A fellow Yankee fan once called the Red Sox the Red Flops because of their penchant for running out to big leads in the American League East and fading badly in the second half. After the famous “Collapse of 2011” the term seems apropos.
On Sept. 3, they were 84-54, a half game behind the Yankees and nine games up on the Tampa Bay Rays. They finished the season with a dreadful 6-18 record and missed the playoffs by a game. In Boston that is not an oops, it is an eruption and it cost manager Terry Francona his job and general manager Theo Epstein fled to the Chicago Cubs.
Looking to 2012 the Red Flops hired ego-driven Bobby Valentine as manager. Ben Cherington, an Epstein assistant, took over as GM. They even dismissed first-year pitching coach Curt Young in favor of Bob McClure to keep their starting pitchers from getting bagged in the clubhouse on Samuel Adams.
Of course, that is odd because McClure pitched most of his career with the beer capital of the world in Milwaukee.
There is no doubt the starting pitching let the Red Sox down in 2011. They scored runs and the bullpen was good until it got overtaxed. But has this team addressed the areas of weakness enough to win the division in 2012?
Well, it does not look good.
The Red Sox were unable to acquire any starter of significance this winter because they had to re-sign free agent David Ortiz and the team was already perilously close to the salary mark that would incur the luxury tax.
So they return to the field with two of the pitchers who aided in the collapse (Josh Beckett and Jon Lester), one pitcher who was hurt most of the 2011 season (Clay Buchholz) and two big question marks behind them. That seems hardly like a recipe for success.
Beckett, 31, returns as the team ace after a season in which he was 13-7 with a 2.89 ERA. But an ankle injury late in the season forced him to fade like a typical Red Flop in September. He posted a 5.48 ERA in September. He also was in the center of the beer issue that drew the ire of teammates and the front office.
If Beckett wants to remain the ace he better start showing some leadership by example.
Lester, 28, is starting to look like the Red Sox version of Mike Mussina. He has all the talent and the pitches to be successful but he never takes that big step forward to be an elite pitcher. He was 15-9 with a 3.47 ERA but he also slid in September. He had only two quality starts from Aug. 27 to the season finale and was 1-3 with a 5.40 ERA in the final month.
Buchholz, 27, made only 14 starts last season before ending up on the disabled list with what was eventually diagnosed as a stress fracture in his back. He finished with a record of 6-3 and a 3.48 ERA. There is no doubt he was sorely missed last season because Epstein failed to stock the Red Sox with any depth and the team floundered after he was shelved on June 16.
The Red Sox other two starters were veteran right-handers John Lackey and Daisuke Matsuzaka.
If Lester is like Mussina then Lackey is looking like the Red Sox version of A.J. Burnett. Signed as free agent before the 2010 season, Lackey has done nothing but disappoint Red Sox Nation with bad pitching. He was 14-11 with a 4.40 ERA in 2010 but he got much worse in 2011 with a 12-12 mark and 6.41 ERA.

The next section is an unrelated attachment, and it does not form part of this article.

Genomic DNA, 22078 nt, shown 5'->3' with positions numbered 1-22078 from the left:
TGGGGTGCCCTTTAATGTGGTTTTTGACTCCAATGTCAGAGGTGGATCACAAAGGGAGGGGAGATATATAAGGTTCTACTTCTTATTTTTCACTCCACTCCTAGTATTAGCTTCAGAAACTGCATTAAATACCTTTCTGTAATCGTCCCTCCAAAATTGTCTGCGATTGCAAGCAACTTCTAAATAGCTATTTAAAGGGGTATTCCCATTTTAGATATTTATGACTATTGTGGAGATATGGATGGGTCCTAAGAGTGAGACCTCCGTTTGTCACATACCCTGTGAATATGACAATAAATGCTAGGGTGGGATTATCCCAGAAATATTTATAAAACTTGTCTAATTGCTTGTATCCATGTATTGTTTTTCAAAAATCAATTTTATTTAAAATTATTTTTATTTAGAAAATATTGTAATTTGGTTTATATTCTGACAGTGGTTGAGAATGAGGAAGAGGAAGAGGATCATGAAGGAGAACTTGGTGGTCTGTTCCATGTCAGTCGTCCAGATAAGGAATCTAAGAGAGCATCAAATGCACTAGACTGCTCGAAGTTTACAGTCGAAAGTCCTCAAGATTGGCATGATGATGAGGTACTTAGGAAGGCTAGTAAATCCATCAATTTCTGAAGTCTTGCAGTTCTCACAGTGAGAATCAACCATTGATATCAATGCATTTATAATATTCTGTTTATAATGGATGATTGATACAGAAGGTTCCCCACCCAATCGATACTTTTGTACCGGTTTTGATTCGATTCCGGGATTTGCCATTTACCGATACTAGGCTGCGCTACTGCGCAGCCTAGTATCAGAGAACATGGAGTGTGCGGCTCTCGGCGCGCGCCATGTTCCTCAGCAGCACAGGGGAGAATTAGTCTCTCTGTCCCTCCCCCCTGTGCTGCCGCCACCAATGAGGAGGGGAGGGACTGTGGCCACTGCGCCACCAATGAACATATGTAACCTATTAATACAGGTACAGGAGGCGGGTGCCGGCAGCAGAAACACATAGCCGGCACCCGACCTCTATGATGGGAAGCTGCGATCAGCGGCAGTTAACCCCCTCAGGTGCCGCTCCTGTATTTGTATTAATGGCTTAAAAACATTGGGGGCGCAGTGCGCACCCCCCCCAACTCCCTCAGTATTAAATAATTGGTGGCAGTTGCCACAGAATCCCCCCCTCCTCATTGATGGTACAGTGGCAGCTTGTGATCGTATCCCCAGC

Red Sox fans have taken to calling him “Lacking.”
But there is good news for RSN, Lackey, 33, will not pitch at all in 2012 because he had to undergo Tommy John surgery on his right elbow. There is no real guarantee Lackey will be any better in 2013, which will be the final year of his four-year contract. His days in Beantown look to be limited at this point.
Speaking of that, Red Sox fans also would like to see Matsuzaka, 31, gone after three injury-filled seasons in which he was a combined 16-15 with a plus 5.00 ERA in only 44 starts. Last season, he was shelved in June with a 3-3 record and a 5.30 ERA. Like Lackey he underwent Tommy John surgery on his right elbow.
He possibly could return late in the season but there is no one banking on him coming back pitching like in he did in 2008 when he was 18-3 with a 2.90 ERA. He is in the final year of lucrative six-year contract and the Red Sox seem to be counting the days they can part with him.
With Lackey and Dice-K on the shelf, the Red Sox have to come up with two starters and one of them is Daniel Bard, the team’s setup man the past two seasons. Bard, 26, does throw hard and he has two breaking pitches to mix in his arsenal.
But Bard also was the poster boy for the Red Sox collapse. Forced to pitch a lot to cover for weak starting pitching, Bard got hit hard and often in September, finishing the season 2-9 with a 3.33 ERA and five blown saves. Only July 31, Bard had a 1.76 ERA.
Now the question is can he be an effective starter? It has not worked for relievers lately. It did not work for Joba Chamberlain and Brandon Morrow of the Blue Jays has struggled to get past the fifth inning with the Blue Jays. Usually it works better when a starter becomes a reliever as it did with former Red Sox right-hander Dennis Eckersley.
Until Bard proves he can pitch deep into games consistently and does not fade late in the season as the innings pile up, he is big question mark in 2012.
For the fifth spot, the Red Sox issued an open casting call much like the Yankees did in 2011 with Bartolo Colon and Freddy Garcia.
They are looking at holdovers Alfredo Aceves and Andrew Miller as possible candidates. Aceves, 29, was 10-2 with a 2.61 ERA but made only four starts. He is better suited as a reliever, as he proved with the Yankees. Miller, a 26-year-old left-hander, was 6-3 but he had a horrible 5.54 ERA in 12 starts.
The Red Sox also signed former Yankee right-hander Ross Ohlendorf and three other right-handers including Aaron Cook, Vicente Padilla and Carlos Silva to compete for the job this spring.
None of these candidates are going to impress the Red Sox faithful. They all have a lot of mileage on them and they all have not had much success in recent years.